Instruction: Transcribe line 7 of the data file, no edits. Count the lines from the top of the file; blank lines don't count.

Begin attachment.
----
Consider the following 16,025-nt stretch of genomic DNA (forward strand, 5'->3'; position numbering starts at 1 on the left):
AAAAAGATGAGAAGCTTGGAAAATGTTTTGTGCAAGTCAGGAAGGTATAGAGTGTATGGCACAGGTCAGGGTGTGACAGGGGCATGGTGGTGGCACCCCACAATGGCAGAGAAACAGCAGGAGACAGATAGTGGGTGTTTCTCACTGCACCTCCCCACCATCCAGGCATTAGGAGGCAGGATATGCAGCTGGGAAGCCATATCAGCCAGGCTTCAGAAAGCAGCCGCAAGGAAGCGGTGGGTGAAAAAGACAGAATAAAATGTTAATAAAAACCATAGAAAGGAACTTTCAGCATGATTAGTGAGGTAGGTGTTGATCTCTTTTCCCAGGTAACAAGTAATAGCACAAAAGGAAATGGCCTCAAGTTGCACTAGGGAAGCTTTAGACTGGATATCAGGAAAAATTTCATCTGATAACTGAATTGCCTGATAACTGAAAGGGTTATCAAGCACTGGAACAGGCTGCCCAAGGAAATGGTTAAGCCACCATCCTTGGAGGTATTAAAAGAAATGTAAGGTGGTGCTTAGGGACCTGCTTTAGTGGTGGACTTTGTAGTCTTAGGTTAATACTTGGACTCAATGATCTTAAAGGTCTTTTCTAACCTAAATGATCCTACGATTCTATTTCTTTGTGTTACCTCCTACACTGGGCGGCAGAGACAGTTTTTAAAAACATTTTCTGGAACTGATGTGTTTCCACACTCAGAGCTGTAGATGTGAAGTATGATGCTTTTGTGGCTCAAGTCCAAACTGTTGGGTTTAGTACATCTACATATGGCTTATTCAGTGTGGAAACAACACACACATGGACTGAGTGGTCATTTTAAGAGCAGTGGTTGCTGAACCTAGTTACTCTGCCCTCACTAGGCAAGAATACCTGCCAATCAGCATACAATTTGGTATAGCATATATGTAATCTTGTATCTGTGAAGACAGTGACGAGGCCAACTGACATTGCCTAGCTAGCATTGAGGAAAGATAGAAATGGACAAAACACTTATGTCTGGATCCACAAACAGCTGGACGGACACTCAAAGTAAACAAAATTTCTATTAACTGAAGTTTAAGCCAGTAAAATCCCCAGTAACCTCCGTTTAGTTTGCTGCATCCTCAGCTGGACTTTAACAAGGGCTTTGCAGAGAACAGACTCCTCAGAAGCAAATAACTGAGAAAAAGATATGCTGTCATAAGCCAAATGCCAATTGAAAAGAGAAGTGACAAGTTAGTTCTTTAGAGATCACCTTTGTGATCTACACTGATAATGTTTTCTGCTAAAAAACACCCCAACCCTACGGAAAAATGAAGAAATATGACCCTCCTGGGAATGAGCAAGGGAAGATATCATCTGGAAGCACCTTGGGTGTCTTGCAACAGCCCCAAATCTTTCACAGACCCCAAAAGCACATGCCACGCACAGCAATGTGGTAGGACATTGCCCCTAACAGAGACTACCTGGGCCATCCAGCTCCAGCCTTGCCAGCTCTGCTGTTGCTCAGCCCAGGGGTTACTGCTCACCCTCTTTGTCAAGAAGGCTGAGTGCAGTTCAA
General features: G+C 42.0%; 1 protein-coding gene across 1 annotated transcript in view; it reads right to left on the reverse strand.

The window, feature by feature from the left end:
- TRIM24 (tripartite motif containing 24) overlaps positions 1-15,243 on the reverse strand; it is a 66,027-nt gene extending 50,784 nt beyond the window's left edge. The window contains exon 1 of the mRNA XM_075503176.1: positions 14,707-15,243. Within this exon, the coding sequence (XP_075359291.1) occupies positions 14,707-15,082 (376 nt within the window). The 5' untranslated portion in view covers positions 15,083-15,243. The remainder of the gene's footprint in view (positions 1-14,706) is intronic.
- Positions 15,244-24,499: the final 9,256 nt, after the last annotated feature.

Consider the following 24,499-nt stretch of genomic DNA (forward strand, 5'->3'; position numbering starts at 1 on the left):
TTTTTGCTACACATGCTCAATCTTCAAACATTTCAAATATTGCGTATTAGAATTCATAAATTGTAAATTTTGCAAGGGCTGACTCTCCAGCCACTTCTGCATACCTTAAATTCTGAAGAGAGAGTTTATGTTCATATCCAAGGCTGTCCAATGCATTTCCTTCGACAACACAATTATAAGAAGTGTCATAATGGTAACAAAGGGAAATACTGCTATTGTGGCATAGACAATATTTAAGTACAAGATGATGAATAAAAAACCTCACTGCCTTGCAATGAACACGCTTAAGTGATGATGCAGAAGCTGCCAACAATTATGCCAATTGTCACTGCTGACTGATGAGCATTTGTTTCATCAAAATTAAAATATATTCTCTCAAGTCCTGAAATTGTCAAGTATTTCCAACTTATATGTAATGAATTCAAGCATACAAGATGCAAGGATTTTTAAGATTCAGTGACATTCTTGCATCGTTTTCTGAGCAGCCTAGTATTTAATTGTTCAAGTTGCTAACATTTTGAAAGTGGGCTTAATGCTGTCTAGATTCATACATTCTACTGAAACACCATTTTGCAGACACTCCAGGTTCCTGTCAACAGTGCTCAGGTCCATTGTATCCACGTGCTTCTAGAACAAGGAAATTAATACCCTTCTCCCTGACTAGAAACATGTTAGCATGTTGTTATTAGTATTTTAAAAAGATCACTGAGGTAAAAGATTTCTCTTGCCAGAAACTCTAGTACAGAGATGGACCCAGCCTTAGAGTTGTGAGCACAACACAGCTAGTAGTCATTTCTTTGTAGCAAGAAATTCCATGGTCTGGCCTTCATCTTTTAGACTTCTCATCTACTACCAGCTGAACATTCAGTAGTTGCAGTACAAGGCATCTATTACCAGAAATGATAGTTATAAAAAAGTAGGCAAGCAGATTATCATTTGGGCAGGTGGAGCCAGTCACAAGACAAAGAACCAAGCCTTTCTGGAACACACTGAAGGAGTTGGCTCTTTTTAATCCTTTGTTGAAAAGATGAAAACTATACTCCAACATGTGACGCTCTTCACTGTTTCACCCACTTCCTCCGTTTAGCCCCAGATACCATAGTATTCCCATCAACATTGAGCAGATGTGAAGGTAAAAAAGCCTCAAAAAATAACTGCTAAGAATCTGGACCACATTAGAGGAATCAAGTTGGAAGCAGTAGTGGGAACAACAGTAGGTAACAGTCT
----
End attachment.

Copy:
Consider the following 24,499-nt stretch of genomic DNA (forward strand, 5'->3'; position numbering starts at 1 on the left):